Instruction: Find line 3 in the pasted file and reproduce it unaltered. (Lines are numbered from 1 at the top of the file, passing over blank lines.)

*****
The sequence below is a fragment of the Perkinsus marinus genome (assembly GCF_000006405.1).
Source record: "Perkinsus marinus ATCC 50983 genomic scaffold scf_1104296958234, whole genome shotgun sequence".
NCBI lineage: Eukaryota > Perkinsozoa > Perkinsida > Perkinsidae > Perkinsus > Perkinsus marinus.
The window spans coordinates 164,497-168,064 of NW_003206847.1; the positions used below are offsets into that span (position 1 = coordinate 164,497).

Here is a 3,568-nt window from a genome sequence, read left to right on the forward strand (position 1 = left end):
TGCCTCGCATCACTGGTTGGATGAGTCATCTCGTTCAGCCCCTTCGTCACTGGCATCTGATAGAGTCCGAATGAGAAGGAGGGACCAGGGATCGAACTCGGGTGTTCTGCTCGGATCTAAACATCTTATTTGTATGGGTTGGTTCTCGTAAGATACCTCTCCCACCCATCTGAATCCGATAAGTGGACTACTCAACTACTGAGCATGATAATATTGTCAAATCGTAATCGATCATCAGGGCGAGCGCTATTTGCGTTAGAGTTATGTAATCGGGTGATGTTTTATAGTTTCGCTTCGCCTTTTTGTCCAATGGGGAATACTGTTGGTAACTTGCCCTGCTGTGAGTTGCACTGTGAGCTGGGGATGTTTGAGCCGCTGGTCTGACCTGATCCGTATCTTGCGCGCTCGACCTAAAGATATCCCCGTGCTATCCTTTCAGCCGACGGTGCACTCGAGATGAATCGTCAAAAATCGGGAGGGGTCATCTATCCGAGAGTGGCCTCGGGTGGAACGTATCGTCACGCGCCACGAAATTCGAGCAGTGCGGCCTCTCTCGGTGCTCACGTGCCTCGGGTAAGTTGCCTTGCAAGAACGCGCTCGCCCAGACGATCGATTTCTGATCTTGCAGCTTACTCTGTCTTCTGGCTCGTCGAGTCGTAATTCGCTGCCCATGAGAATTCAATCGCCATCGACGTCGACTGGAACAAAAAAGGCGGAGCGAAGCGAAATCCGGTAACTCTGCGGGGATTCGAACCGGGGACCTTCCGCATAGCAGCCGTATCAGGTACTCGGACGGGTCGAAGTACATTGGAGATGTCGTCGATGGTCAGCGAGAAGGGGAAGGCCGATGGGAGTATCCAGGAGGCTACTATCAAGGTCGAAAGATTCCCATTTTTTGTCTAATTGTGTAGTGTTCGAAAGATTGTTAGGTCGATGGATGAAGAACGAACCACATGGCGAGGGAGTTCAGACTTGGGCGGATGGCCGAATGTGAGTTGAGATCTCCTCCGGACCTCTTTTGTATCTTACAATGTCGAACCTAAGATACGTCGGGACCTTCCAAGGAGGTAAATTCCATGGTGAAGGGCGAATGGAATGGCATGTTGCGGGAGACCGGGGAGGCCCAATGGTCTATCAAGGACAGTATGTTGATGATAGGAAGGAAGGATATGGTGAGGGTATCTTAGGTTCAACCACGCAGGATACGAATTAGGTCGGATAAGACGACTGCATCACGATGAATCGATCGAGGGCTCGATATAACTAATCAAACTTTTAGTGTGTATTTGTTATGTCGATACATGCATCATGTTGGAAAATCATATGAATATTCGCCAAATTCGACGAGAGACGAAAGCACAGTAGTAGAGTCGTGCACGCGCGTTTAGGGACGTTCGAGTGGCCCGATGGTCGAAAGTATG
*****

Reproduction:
NCBI lineage: Eukaryota > Perkinsozoa > Perkinsida > Perkinsidae > Perkinsus > Perkinsus marinus.